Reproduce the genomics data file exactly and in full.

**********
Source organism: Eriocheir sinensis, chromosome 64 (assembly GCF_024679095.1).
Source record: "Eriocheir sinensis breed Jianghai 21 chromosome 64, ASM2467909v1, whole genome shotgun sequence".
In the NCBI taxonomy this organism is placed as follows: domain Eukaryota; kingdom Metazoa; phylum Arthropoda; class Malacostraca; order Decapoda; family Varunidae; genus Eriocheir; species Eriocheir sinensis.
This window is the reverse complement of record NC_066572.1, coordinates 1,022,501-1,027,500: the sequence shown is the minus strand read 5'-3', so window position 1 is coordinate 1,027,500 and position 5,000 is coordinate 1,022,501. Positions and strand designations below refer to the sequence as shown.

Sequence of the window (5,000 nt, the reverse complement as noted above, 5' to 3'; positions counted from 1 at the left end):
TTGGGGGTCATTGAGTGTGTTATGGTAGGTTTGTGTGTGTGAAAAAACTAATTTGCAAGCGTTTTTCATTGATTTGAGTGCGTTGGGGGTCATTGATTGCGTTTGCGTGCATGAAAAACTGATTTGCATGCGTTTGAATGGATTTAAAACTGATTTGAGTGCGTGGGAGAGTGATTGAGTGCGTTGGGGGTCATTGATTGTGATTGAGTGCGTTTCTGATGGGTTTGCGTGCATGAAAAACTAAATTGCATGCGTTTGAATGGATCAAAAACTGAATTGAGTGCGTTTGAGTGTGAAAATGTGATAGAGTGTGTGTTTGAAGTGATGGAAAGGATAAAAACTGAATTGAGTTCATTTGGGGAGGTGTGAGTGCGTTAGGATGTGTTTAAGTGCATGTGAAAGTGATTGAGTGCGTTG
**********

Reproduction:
Source organism: Eriocheir sinensis, chromosome 64 (assembly GCF_024679095.1).
Source record: "Eriocheir sinensis breed Jianghai 21 chromosome 64, ASM2467909v1, whole genome shotgun sequence".
In the NCBI taxonomy this organism is placed as follows: domain Eukaryota; kingdom Metazoa; phylum Arthropoda; class Malacostraca; order Decapoda; family Varunidae; genus Eriocheir; species Eriocheir sinensis.
This window is the reverse complement of record NC_066572.1, coordinates 1,022,501-1,027,500: the sequence shown is the minus strand read 5'-3', so window position 1 is coordinate 1,027,500 and position 5,000 is coordinate 1,022,501. Positions and strand designations below refer to the sequence as shown.

Sequence of the window (5,000 nt, the reverse complement as noted above, 5' to 3'; positions counted from 1 at the left end):
TTGGGGGTCATTGAGTGTGTTATGGTAGGTTTGTGTGTGTGAAAAAACTAATTTGCAAGCGTTTTTCATTGATTTGAGTGCGTTGGGGGTCATTGATTGCGTTTGCGTGCATGAAAAACTGATTTGCATGCGTTTGAATGGATTTAAAACTGATTTGAGTGCGTGGGAGAGTGATTGAGTGCGTTGGGGGTCATTGATTGTGATTGAGTGCGTTTCTGATGGGTTTGCGTGCATGAAAAACTAAATTGCATGCGTTTGAATGGATCAAAAACTGAATTGAGTGCGTTTGAGTGTGAAAATGTGATAGAGTGTGTGTTTGAAGTGATGGAAAGGATAAAAACTGAATTGAGTTCATTTGGGGAGGTGTGAGTGCGTTAGGATGTGTTTAAGTGCATGTGAAAGTGATTGAGTGCGTTG